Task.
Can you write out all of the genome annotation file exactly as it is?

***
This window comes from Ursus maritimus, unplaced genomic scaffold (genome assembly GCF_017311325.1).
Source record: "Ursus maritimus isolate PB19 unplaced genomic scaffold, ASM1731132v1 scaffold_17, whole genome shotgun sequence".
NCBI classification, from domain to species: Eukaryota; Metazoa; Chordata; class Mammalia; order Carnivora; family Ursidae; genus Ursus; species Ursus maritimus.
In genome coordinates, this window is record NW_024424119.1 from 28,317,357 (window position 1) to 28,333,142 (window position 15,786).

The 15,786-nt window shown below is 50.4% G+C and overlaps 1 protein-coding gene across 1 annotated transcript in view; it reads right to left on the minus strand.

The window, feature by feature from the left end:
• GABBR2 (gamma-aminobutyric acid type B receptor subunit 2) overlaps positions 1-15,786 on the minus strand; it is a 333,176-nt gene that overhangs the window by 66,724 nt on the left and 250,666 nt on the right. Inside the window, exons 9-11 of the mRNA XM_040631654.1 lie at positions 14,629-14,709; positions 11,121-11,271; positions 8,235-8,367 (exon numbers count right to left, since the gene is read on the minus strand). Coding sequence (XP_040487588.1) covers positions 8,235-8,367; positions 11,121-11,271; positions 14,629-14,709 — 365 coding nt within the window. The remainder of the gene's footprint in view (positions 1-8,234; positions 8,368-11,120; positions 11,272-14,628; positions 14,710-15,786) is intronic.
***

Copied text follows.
This window comes from Ursus maritimus, unplaced genomic scaffold (genome assembly GCF_017311325.1).
Source record: "Ursus maritimus isolate PB19 unplaced genomic scaffold, ASM1731132v1 scaffold_17, whole genome shotgun sequence".
NCBI classification, from domain to species: Eukaryota; Metazoa; Chordata; class Mammalia; order Carnivora; family Ursidae; genus Ursus; species Ursus maritimus.
In genome coordinates, this window is record NW_024424119.1 from 28,317,357 (window position 1) to 28,333,142 (window position 15,786).

The 15,786-nt window shown below is 50.4% G+C and overlaps 1 protein-coding gene across 1 annotated transcript in view; it reads right to left on the minus strand.

The window, feature by feature from the left end:
• GABBR2 (gamma-aminobutyric acid type B receptor subunit 2) overlaps positions 1-15,786 on the minus strand; it is a 333,176-nt gene that overhangs the window by 66,724 nt on the left and 250,666 nt on the right. Inside the window, exons 9-11 of the mRNA XM_040631654.1 lie at positions 14,629-14,709; positions 11,121-11,271; positions 8,235-8,367 (exon numbers count right to left, since the gene is read on the minus strand). Coding sequence (XP_040487588.1) covers positions 8,235-8,367; positions 11,121-11,271; positions 14,629-14,709 — 365 coding nt within the window. The remainder of the gene's footprint in view (positions 1-8,234; positions 8,368-11,120; positions 11,272-14,628; positions 14,710-15,786) is intronic.